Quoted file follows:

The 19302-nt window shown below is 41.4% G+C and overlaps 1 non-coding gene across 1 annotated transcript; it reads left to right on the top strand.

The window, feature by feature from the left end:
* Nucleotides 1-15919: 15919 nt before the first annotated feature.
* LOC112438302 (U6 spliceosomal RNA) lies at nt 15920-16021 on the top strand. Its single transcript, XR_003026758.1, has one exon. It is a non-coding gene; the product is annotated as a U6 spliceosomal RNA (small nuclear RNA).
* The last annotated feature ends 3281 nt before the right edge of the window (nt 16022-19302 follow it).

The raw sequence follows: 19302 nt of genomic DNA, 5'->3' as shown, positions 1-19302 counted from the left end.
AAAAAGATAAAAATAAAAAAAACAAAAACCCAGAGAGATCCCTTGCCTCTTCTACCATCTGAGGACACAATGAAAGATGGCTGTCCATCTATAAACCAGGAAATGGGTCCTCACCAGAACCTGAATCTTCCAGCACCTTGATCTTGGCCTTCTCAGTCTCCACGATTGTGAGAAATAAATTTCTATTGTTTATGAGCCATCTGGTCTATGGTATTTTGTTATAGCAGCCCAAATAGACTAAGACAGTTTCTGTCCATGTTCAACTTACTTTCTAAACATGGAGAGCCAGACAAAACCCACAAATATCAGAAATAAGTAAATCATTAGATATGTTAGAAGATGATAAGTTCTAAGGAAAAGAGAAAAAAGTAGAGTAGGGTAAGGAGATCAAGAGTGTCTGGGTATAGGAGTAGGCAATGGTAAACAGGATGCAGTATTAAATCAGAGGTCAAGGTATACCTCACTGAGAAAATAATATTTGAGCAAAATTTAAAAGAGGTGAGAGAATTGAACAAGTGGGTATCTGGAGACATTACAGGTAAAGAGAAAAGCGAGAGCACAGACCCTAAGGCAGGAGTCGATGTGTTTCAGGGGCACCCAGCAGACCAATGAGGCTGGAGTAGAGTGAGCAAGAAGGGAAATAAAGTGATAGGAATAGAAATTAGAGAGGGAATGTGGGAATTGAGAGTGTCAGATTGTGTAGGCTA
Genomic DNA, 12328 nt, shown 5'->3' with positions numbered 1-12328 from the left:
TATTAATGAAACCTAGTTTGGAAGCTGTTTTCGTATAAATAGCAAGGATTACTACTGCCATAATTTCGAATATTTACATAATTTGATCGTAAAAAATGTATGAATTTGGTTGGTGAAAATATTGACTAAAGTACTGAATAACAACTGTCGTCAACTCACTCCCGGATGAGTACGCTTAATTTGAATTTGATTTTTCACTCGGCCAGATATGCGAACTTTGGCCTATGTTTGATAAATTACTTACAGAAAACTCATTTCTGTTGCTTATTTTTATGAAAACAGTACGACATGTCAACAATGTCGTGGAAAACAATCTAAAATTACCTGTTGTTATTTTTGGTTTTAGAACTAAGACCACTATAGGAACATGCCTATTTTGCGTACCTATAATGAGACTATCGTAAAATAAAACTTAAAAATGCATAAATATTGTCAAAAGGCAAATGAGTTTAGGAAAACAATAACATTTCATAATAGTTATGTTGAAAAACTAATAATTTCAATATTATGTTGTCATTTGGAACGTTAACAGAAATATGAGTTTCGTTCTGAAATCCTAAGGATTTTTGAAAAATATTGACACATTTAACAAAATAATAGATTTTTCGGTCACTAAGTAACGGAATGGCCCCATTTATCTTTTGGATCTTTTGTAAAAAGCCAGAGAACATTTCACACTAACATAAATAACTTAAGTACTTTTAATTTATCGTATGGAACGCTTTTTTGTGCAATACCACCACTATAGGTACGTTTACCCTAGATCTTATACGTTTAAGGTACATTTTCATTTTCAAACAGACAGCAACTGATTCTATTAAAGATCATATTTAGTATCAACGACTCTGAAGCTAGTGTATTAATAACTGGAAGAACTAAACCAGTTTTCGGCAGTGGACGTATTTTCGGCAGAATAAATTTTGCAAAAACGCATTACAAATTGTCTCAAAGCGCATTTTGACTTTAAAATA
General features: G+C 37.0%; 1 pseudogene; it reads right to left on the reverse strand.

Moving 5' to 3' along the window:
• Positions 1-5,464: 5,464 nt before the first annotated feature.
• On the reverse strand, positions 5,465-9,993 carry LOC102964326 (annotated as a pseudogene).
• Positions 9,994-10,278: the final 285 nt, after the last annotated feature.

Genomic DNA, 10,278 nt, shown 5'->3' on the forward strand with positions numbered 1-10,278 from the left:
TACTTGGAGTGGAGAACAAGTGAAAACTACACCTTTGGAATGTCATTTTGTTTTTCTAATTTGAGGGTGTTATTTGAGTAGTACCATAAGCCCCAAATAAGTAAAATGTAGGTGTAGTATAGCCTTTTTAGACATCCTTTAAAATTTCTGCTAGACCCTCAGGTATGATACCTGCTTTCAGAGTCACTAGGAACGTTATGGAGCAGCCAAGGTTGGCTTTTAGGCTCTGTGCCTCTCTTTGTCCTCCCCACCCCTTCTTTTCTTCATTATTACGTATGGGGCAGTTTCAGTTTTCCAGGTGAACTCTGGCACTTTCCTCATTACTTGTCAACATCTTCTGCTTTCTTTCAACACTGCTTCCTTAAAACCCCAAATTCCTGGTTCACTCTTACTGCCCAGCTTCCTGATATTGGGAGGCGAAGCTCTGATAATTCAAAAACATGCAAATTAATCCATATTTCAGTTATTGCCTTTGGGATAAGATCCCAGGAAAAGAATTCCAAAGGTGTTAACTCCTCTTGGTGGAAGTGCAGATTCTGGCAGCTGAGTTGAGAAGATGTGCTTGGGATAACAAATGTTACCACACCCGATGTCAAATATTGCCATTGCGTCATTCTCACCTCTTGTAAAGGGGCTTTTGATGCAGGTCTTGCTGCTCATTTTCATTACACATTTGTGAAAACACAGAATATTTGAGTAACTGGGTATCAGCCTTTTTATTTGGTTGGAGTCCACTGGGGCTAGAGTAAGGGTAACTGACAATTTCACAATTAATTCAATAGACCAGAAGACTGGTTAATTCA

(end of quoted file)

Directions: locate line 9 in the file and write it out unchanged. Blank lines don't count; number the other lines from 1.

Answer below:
TATTAATGAAACCTAGTTTGGAAGCTGTTTTCGTATAAATAGCAAGGATTACTACTGCCATAATTTCGAATATTTACATAATTTGATCGTAAAAAATGTATGAATTTGGTTGGTGAAAATATTGACTAAAGTACTGAATAACAACTGTCGTCAACTCACTCCCGGATGAGTACGCTTAATTTGAATTTGATTTTTCACTCGGCCAGATATGCGAACTTTGGCCTATGTTTGATAAATTACTTACAGAAAACTCATTTCTGTTGCTTATTTTTATGAAAACAGTACGACATGTCAACAATGTCGTGGAAAACAATCTAAAATTACCTGTTGTTATTTTTGGTTTTAGAACTAAGACCACTATAGGAACATGCCTATTTTGCGTACCTATAATGAGACTATCGTAAAATAAAACTTAAAAATGCATAAATATTGTCAAAAGGCAAATGAGTTTAGGAAAACAATAACATTTCATAATAGTTATGTTGAAAAACTAATAATTTCAATATTATGTTGTCATTTGGAACGTTAACAGAAATATGAGTTTCGTTCTGAAATCCTAAGGATTTTTGAAAAATATTGACACATTTAACAAAATAATAGATTTTTCGGTCACTAAGTAACGGAATGGCCCCATTTATCTTTTGGATCTTTTGTAAAAAGCCAGAGAACATTTCACACTAACATAAATAACTTAAGTACTTTTAATTTATCGTATGGAACGCTTTTTTGTGCAATACCACCACTATAGGTACGTTTACCCTAGATCTTATACGTTTAAGGTACATTTTCATTTTCAAACAGACAGCAACTGATTCTATTAAAGATCATATTTAGTATCAACGACTCTGAAGCTAGTGTATTAATAACTGGAAGAACTAAACCAGTTTTCGGCAGTGGACGTATTTTCGGCAGAATAAATTTTGCAAAAACGCATTACAAATTGTCTCAAAGCGCATTTTGACTTTAAAATA